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Getting started with Cloud Foundry — March 12, 2017

Getting started with Cloud Foundry

For the past few weeks, I have been working exclusively with Cloud Foundry. However, my work is focused more on creating the Cloud Foundry platform for the developers to use rather than deploying my app on it. So, I decided to check out how an app is actually deployed on Cloud Foundry. In this post, I’ll list down the steps to successfully deploy a sample app on Pivotal Cloud Foundry. So, let’s get started.

Before we start running our commands on the console, let’s get some understanding about cloud computing services and where Cloud Foundry fits.

 

cloud-foundry

As you can see in the image above, there are three broad categories of cloud-based services. Examples of IaaS are OpenStack, Amazon Web Services (AWS) which provide you with the base infrastructure. Examples of SaaS are Google Apps, Office 365, etc.

PaaS is where Cloud Foundry fits in. The pre-requisite for Cloud Foundry is to have an IaaS in place on top of which you can deploy Cloud Foundry.

What is Cloud Foundry?

Cloud Foundry, in simple words, is a cloud computing platform which facilitates developers to build, run, deploy and scale their apps without having to worry about anything else.

It handles most of an application’s resource management and thus reducing the workload of the developers helping them focus more on the application development.

I’ll not be explaining Cloud Foundry’s architecture, its components, etc. since the post is more about getting you up to speed with app deployment.

Creating a Pivotal Web Services account

Alright, let’s begin now. The very first thing that I want you to do is to go to http://run.pivotal.io/ and sign up for a free account. You won’t be asked for any credit card details but, Pivotal requires you to verify your phone number. Also, during the account creation, you may be prompted to enter an org name. Simply enter -org if you’re not able to come up with another name.

Once you’re done, please log in using your credentials and then come back here.

Setting up the CF Command Line Tool

Good, now that you have set up your PWS account, you’re going to need something called the cf cli. So, follow this link and set it up on your OS https://docs.cloudfoundry.org/cf-cli/install-go-cli.html. It’s really easy and straight forward to set it up, just follow the guidelines in the link.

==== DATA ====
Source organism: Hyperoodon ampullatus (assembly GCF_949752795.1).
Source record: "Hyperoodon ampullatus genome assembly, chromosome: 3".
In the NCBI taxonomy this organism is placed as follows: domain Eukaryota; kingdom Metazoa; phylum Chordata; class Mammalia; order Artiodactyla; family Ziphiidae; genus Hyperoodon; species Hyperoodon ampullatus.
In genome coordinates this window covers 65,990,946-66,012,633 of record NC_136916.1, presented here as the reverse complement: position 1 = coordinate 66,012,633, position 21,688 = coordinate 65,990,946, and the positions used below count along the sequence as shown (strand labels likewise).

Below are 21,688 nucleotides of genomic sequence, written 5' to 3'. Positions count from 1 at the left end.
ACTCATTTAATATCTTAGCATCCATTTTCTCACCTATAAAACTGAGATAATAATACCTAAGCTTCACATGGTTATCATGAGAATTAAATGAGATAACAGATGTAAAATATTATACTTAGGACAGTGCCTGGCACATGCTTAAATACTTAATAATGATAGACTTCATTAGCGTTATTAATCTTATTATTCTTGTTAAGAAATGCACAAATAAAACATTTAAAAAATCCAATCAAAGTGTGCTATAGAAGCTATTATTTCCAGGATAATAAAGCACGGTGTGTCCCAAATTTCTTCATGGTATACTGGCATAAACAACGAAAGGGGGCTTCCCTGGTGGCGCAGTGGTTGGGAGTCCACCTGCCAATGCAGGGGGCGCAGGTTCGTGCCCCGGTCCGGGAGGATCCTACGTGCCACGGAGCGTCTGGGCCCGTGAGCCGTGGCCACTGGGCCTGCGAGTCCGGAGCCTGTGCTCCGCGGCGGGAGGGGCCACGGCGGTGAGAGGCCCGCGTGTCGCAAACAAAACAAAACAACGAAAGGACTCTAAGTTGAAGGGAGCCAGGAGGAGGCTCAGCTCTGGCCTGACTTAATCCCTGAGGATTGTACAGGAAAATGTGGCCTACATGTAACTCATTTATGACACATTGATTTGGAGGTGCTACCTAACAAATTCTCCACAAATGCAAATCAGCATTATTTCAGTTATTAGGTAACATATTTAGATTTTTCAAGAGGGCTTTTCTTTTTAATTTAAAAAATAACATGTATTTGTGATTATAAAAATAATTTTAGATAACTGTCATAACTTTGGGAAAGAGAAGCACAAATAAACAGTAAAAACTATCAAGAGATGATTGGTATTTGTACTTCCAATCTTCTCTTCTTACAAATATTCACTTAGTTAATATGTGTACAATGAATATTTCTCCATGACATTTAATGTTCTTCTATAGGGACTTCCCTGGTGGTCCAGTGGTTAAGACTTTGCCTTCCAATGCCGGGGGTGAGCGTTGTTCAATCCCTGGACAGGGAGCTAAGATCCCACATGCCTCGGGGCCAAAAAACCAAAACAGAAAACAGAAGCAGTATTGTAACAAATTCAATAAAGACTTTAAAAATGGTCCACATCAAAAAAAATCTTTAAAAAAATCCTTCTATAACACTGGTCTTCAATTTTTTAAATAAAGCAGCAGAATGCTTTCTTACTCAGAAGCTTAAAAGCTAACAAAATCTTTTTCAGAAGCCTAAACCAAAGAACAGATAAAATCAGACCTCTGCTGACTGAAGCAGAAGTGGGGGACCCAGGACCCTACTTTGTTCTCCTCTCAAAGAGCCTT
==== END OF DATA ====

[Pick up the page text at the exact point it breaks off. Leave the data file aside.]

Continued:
Cool, once you have installed it, open a terminal or command prompt and run the following command,

$ cf -v
cf version 6.24.0+c7a32d3.2017-02-10

If you see something similar on your screen, then we’re good.

Next step is to log in to your account from the command line. Type the following command,

$ cf login -a https://api.run.pivotal.io

You will be prompted to enter your email and password.

$ cf login -a https://api.run.pivotal.io
API endpoint: https://api.run.pivotal.io

Email> pallabkumarpain@gmail.com

Password> 
Authenticating...
OK

Targeted org pallab-org

Targeted space development

Use the same email and password that you had used to create an account on PWS

Alright, once you’re logged in, we’re ready to deploy our app.

Deploying an application and creating application manifest

We’ll be deploying a sample application which you can get from here https://github.com/pallabpain/userStory

Download the app on your system and navigate to the app’s folder from the console. Cloud Foundry requires you to have a ‘manifest.yml’ inside your app’s root directory which it reads to get app-related settings. So, create a file named manifest with a .yml in your app’s folder. Your folder structure should look something like this.

.
├── app
├── config.js
├── manifest.yml
├── package.json
├── public
├── README.md
└── server.js

Now open the manifest file and add the following lines to it and then save it.

---
applications:
- name: userStory
  memory: 128MB
  instances: 1